LEMONT FURNACE, Pa. — This fall, students in the Ross and Carol Nese College of Nursing at Penn State Fayette, The Eberly Campus have had the opportunity to connect with French undergraduate students through the Experiential Digital Global Engagement (EDGE) program.
Penn State Global’s EDGE program is a project-based teaching and learning approach that links a Penn State classroom with a classroom abroad, promoting the development of intercultural competence through the use of Internet-based tools and innovative online pedagogies.
Valerie Vanderhoff, assistant teaching professor in the Nese College of Nursing, began incorporating an EDGE component in the classroom in 2019. She and Maureen Dunn, assistant teaching professor at Penn State Shenango, are the first faculty to bring this program to Nursing students.
This semester, Fayette students were paired with French undergraduate students at Paris Nanterre University. Over a period of five weeks, the students met virtually to respond to conversational prompts about good health and well-being. The discussions revealed the sometimes surprising ways in which French and American cultures overlap or diverge, said Vanderhoff.
“No matter where you live, good health makes for a good life. But we found that our French counterparts drive less and walk everywhere. Their commutes are longer. Their classes don’t start as early, and relaxation is a higher priority. They have stricter boundaries on work-life balance,” she said.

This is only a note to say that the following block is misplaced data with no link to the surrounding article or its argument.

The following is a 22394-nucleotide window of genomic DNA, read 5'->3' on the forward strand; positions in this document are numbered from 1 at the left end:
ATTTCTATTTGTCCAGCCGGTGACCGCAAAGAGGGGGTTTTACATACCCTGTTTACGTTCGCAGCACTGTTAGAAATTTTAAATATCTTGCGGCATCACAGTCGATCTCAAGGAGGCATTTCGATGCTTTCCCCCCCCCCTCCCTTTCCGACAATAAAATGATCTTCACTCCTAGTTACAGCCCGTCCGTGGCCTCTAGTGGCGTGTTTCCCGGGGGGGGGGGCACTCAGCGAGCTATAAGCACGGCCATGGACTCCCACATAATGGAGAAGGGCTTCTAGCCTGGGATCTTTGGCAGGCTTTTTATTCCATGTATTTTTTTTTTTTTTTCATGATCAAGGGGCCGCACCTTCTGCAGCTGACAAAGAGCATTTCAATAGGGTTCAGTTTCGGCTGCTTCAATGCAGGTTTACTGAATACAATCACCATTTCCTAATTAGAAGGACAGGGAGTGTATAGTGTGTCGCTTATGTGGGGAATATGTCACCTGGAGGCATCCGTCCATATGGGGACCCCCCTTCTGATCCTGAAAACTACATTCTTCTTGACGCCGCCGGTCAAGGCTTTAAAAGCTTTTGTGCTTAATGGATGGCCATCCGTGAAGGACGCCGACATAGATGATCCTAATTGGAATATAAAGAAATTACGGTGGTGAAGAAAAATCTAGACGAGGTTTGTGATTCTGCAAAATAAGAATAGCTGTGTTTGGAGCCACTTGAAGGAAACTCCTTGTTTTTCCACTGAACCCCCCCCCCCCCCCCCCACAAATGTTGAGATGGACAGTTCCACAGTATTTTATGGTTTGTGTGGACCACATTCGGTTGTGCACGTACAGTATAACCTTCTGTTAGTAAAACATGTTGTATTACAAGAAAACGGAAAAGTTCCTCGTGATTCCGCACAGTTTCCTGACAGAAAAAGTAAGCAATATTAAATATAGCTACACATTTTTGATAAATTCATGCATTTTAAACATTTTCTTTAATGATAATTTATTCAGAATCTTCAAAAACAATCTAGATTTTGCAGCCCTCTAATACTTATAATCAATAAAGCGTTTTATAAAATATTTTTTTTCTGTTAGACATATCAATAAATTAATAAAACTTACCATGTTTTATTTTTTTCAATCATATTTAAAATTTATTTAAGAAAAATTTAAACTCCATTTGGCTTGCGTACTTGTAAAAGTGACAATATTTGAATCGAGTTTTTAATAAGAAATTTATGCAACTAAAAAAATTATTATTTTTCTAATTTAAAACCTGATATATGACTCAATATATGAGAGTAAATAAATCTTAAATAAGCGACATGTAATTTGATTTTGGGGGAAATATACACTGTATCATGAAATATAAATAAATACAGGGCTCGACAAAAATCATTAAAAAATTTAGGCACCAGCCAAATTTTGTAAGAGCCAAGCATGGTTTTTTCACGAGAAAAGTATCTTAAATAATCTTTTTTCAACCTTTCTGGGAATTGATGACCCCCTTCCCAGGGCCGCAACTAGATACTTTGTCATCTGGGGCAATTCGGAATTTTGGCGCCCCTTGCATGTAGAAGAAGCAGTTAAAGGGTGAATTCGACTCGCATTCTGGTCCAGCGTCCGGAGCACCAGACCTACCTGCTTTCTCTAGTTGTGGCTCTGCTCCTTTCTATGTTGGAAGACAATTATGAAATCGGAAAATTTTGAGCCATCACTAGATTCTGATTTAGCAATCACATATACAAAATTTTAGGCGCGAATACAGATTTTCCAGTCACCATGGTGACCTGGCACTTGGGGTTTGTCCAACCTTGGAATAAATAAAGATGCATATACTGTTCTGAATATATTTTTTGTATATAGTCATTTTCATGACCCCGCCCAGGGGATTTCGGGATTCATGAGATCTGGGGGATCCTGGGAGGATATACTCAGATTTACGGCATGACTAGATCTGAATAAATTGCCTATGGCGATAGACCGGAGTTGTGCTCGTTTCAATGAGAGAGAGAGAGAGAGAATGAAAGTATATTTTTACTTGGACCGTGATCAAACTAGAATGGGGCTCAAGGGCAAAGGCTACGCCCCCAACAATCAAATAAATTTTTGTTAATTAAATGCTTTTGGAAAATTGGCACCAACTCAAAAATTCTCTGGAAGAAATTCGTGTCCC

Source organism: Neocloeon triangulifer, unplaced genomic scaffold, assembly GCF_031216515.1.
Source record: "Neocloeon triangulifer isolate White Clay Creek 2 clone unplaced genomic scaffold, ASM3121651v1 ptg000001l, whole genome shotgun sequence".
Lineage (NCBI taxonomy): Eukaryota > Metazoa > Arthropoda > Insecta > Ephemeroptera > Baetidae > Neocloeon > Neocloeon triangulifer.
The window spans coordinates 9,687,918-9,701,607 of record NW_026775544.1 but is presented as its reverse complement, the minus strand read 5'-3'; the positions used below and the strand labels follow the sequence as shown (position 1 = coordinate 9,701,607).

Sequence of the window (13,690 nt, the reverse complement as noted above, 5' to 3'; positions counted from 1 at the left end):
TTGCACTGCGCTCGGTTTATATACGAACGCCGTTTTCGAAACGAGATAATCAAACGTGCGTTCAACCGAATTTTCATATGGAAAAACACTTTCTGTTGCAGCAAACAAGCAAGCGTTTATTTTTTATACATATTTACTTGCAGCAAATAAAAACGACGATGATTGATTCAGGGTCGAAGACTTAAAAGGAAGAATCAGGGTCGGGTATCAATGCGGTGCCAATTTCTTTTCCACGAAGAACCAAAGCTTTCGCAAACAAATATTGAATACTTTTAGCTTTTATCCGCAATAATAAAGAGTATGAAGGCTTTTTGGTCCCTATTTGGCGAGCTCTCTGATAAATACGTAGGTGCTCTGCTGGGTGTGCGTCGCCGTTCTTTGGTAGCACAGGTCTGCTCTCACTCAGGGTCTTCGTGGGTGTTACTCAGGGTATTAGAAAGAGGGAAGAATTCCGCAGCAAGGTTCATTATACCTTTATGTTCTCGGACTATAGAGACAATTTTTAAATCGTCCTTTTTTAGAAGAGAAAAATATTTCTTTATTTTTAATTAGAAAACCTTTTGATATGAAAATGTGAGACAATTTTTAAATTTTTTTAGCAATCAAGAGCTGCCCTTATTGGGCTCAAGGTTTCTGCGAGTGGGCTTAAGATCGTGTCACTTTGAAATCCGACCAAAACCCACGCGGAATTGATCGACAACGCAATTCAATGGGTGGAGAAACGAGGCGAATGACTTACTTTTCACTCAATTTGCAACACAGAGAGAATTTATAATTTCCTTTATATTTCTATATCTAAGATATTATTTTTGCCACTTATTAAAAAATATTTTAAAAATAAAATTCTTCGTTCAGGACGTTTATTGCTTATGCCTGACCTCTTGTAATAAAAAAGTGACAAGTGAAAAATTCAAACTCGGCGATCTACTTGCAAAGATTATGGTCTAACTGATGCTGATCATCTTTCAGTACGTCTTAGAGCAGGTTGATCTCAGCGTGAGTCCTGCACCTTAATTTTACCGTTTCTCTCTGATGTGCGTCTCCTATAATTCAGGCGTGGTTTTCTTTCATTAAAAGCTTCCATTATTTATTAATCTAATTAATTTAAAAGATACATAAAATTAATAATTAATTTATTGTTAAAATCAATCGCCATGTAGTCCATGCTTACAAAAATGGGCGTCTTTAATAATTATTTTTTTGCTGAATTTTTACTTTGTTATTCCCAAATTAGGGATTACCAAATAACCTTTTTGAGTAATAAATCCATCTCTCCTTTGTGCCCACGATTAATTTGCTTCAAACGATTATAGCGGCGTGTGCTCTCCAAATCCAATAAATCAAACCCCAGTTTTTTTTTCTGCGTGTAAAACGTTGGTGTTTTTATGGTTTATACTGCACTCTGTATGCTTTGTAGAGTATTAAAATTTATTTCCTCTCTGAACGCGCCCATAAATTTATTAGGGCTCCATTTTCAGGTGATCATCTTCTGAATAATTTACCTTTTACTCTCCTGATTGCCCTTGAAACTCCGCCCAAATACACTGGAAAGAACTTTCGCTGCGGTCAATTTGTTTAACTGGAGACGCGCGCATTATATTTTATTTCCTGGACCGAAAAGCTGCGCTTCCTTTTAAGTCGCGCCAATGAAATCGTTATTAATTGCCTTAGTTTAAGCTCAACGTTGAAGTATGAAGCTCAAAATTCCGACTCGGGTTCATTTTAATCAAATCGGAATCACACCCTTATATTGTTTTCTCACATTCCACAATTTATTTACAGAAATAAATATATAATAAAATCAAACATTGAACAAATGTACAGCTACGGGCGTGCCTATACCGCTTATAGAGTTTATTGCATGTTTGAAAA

Students reflect on these conversations through journal entries and will work together to present their findings as a class project at the Fall Learning Fair on Dec. 8.
“The development of EDGE collaborative projects also challenges our faculty to increase their own global awareness while cultivating innovative, student-centered pedagogy to infuse global learning into their courses,” said Tiffany McQuarrie, assistant teaching professor of English at Penn State Beaver. McQuarrie leads the EDGE initiative.
To date, the EDGE program has connected students at 18 Penn State campuses with dozens of partner institutions throughout 19 countries.
“This technology empowers you to be a better student and, I believe, a better person,” said Vanderhoff. “Many of our students are economically disadvantaged; many work full time outside of classes. This opportunity allows them to explore the world without ever leaving Fayette County.”